Stop Feeling Guilty

I know you feel it. You can’t deny it. We homeschool moms are the ones who begin each year with our polished new ideas and clean schedules and high hopes. When we get to May and are reminded of all the ways in which our ideas didn’t pan out, we feel awful. It’s to be expected. But guilt (or remorse or regret) just don’t serve us. Throw those feelings away and replace them with a mind open to learning why those ideas didn’t pan out. For me, it’s usually because of one of these three things: (more…)

Family Fun Weekend Activities That Don’t Cost You a Cent


When the time for weekend family activities rolls around, there’s absolutely no reason to spend money just to have fun. There are scads of things you can do that don’t cost you a cent. These are just a few of them.

Volunteer

If you’ve never considered volunteering as a family, there’s no better time to do so. With a little research, chances are you’ll come up with a long list of organizations that need volunteers. Soup kitchens and animal shelters are two very popular options. You may be surprised at what a fun family activity this can be!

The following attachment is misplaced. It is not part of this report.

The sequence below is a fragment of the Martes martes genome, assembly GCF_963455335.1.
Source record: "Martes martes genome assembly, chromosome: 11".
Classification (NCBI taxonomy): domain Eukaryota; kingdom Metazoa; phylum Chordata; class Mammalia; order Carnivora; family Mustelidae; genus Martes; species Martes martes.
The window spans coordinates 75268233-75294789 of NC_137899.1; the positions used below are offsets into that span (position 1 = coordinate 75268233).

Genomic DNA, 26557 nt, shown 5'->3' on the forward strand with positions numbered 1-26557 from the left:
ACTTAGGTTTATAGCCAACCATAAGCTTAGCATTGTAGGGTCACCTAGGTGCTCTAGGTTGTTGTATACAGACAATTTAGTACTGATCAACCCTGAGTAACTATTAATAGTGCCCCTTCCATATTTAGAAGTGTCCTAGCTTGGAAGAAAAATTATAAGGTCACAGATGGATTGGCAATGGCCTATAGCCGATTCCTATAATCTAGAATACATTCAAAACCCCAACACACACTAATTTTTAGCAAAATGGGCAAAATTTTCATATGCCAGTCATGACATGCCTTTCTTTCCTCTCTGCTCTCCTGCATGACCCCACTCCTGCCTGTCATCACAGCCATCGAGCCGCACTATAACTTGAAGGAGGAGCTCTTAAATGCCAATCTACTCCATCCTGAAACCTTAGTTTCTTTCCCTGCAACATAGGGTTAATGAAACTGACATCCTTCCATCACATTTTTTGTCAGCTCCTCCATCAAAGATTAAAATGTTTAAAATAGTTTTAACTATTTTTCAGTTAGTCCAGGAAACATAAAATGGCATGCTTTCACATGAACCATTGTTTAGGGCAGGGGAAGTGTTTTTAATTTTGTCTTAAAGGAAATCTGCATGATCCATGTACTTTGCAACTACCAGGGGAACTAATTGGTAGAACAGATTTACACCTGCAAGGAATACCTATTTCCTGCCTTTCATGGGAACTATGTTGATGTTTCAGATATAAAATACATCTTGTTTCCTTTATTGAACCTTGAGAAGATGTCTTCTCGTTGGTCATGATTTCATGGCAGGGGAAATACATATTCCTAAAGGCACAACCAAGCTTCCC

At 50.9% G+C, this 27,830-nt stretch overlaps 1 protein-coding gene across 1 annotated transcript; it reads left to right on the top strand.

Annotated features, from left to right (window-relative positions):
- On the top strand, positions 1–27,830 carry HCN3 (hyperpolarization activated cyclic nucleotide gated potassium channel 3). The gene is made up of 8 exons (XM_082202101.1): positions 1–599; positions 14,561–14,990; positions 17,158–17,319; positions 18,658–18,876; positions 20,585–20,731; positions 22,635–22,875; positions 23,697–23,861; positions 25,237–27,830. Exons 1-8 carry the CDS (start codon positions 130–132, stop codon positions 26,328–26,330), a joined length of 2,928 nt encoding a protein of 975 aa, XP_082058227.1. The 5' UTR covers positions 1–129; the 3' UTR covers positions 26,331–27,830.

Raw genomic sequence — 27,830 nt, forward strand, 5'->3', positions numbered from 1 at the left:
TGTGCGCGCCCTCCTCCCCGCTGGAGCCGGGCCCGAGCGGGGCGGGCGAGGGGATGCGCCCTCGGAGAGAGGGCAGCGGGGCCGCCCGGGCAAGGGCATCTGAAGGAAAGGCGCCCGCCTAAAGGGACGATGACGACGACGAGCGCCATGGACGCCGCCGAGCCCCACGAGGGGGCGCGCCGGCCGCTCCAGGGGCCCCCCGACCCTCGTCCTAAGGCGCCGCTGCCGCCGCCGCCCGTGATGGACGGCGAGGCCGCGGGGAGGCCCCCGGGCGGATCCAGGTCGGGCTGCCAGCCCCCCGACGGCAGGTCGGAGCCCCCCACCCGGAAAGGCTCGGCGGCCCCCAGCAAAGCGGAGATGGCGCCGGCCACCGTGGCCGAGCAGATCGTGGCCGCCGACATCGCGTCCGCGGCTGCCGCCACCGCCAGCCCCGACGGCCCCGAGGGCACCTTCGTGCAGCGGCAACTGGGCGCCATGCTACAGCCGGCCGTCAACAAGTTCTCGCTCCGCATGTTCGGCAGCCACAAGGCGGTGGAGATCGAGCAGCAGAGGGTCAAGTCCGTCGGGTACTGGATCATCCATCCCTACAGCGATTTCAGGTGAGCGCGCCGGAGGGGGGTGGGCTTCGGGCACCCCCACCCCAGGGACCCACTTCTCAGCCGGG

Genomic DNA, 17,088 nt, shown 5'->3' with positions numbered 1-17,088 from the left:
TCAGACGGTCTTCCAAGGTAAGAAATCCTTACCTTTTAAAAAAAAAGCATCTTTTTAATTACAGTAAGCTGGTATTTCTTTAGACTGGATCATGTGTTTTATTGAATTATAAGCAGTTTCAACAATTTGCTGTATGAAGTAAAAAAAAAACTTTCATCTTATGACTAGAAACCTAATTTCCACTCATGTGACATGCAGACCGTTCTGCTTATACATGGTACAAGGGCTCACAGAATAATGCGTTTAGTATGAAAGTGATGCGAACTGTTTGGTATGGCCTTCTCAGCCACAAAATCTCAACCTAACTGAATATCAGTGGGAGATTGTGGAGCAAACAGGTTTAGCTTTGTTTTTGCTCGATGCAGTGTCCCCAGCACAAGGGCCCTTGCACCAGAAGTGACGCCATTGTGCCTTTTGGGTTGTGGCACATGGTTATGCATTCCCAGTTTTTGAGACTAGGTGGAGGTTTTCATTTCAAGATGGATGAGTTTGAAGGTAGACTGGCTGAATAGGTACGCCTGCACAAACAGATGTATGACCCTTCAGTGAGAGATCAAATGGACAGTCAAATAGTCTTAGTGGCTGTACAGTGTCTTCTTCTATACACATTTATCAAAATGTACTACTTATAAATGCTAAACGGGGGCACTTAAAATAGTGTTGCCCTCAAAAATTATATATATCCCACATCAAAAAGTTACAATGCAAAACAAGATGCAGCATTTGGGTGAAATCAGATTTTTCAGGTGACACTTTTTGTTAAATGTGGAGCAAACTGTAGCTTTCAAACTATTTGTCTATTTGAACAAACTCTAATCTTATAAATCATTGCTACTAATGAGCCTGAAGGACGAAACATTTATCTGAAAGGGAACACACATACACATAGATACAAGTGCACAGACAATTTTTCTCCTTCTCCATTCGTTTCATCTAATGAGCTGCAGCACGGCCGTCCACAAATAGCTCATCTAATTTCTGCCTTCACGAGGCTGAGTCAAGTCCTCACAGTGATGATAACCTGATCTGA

Movie Marathon

With all of the streaming services currently available, it’s never been easier to have a free movie marathon complete with buttery popcorn, large cups of soda and Raisinets. It’s actually possible to watch several seasons of the same series in one weekend. Binge-watching at its very best!

Backyard Camping

One fun family activity is backyard camping. It doesn’t cost a cent and can be as luxurious or rustic as you want it to be. Add a sense of realism to the adventure, by declaring your house to be “off-limits” for the entire time. Consider turning off the Wi-Fi as well. This is a great opportunity to play board games that are gathering dust in the closet and to catch up with what’s going on in each other’s lives.

Off-Grid Weekend

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Five Biggest Mistakes Parents Make When Homeschooling High School